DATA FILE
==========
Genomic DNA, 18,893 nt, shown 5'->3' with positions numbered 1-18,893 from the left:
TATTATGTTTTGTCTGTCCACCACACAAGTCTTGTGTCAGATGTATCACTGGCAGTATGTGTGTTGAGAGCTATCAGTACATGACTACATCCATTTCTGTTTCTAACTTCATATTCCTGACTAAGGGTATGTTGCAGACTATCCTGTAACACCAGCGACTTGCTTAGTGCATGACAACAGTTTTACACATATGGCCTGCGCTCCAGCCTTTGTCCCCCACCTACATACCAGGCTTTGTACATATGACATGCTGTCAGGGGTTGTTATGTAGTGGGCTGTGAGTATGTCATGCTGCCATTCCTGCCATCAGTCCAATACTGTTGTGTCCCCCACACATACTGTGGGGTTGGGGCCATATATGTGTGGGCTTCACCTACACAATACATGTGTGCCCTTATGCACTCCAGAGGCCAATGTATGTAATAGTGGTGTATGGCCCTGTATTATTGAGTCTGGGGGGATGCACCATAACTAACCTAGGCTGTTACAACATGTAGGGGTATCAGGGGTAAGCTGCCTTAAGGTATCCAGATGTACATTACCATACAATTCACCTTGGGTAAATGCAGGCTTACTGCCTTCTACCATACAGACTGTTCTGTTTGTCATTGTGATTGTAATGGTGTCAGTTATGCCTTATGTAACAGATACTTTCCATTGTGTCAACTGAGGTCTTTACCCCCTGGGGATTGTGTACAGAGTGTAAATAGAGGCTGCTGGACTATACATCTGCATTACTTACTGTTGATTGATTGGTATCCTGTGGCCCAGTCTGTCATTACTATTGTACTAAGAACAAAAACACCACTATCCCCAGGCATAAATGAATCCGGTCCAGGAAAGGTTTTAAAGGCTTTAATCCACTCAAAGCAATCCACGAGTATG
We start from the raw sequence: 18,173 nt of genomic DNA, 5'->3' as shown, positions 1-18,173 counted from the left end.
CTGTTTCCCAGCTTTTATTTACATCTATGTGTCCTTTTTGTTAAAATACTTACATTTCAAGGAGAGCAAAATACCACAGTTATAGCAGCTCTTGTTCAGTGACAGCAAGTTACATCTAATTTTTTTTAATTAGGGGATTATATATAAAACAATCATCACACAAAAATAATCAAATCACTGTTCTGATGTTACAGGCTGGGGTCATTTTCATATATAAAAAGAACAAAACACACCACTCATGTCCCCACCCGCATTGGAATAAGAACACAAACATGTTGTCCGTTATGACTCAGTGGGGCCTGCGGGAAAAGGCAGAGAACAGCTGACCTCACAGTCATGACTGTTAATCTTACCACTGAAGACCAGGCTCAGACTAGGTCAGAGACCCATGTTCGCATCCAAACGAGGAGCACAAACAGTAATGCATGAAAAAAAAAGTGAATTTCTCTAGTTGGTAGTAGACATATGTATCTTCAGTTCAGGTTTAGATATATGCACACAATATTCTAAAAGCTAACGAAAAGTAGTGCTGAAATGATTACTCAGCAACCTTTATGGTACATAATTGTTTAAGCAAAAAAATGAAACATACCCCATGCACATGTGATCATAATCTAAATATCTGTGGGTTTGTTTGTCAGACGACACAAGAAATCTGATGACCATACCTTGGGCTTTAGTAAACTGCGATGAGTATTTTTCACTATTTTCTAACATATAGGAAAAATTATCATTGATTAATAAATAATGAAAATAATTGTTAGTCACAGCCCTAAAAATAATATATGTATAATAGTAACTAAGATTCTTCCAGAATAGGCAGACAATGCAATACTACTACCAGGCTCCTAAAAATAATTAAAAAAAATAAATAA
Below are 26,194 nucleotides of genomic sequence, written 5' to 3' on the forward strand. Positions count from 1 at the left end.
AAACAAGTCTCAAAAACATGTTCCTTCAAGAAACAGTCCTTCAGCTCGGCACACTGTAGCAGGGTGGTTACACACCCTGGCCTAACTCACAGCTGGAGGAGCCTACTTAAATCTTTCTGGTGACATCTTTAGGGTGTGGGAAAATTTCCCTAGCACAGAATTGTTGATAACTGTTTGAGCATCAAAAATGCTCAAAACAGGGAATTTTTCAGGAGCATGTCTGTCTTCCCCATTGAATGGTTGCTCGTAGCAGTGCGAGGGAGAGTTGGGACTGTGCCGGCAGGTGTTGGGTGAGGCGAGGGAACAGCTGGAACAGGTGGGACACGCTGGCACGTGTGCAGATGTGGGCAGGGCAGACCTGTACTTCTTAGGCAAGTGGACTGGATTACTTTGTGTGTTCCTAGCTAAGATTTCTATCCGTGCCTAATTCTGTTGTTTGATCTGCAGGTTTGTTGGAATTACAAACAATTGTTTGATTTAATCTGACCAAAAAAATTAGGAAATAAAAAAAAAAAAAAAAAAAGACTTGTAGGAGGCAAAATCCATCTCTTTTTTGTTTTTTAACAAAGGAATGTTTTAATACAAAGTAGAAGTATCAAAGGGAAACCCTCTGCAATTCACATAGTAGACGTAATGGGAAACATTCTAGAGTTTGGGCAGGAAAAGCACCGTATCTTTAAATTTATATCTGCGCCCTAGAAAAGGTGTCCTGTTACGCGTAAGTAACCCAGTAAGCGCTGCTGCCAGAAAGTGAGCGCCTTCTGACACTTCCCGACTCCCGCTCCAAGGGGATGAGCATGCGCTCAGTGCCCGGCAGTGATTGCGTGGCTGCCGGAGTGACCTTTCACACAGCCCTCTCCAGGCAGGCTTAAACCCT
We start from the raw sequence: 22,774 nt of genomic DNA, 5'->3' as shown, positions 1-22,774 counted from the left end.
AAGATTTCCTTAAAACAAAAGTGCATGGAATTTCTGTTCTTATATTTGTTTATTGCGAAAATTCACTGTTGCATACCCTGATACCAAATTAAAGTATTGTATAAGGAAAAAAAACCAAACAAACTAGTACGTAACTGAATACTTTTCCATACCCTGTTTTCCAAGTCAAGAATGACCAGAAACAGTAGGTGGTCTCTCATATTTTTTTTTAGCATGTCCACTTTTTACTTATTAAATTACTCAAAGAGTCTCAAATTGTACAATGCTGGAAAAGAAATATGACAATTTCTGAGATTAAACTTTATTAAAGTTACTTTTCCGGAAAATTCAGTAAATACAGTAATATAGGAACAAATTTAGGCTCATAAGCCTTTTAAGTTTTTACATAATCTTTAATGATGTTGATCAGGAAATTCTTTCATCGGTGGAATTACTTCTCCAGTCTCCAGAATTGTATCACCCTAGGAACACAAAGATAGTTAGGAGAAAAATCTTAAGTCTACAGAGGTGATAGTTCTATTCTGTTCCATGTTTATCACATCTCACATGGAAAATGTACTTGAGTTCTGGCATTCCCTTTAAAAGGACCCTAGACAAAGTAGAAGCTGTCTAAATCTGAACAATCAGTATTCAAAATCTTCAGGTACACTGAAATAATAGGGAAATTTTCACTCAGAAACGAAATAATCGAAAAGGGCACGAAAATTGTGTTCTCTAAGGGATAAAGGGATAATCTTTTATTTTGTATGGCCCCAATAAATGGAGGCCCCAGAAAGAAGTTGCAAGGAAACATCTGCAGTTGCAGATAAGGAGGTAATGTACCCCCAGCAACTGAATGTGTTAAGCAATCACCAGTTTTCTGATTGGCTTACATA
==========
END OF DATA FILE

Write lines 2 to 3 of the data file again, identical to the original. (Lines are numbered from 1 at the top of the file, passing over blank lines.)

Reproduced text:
TATTATGTTTTGTCTGTCCACCACACAAGTCTTGTGTCAGATGTATCACTGGCAGTATGTGTGTTGAGAGCTATCAGTACATGACTACATCCATTTCTGTTTCTAACTTCATATTCCTGACTAAGGGTATGTTGCAGACTATCCTGTAACACCAGCGACTTGCTTAGTGCATGACAACAGTTTTACACATATGGCCTGCGCTCCAGCCTTTGTCCCCCACCTACATACCAGGCTTTGTACATATGACATGCTGTCAGGGGTTGTTATGTAGTGGGCTGTGAGTATGTCATGCTGCCATTCCTGCCATCAGTCCAATACTGTTGTGTCCCCCACACATACTGTGGGGTTGGGGCCATATATGTGTGGGCTTCACCTACACAATACATGTGTGCCCTTATGCACTCCAGAGGCCAATGTATGTAATAGTGGTGTATGGCCCTGTATTATTGAGTCTGGGGGGATGCACCATAACTAACCTAGGCTGTTACAACATGTAGGGGTATCAGGGGTAAGCTGCCTTAAGGTATCCAGATGTACATTACCATACAATTCACCTTGGGTAAATGCAGGCTTACTGCCTTCTACCATACAGACTGTTCTGTTTGTCATTGTGATTGTAATGGTGTCAGTTATGCCTTATGTAACAGATACTTTCCATTGTGTCAACTGAGGTCTTTACCCCCTGGGGATTGTGTACAGAGTGTAAATAGAGGCTGCTGGACTATACATCTGCATTACTTACTGTTGATTGATTGGTATCCTGTGGCCCAGTCTGTCATTACTATTGTACTAAGAACAAAAACACCACTATCCCCAGGCATAAATGAATCCGGTCCAGGAAAGGTTTTAAAGGCTTTAATCCACTCAAAGCAATCCACGAGTATG
We start from the raw sequence: 18,173 nt of genomic DNA, 5'->3' as shown, positions 1-18,173 counted from the left end.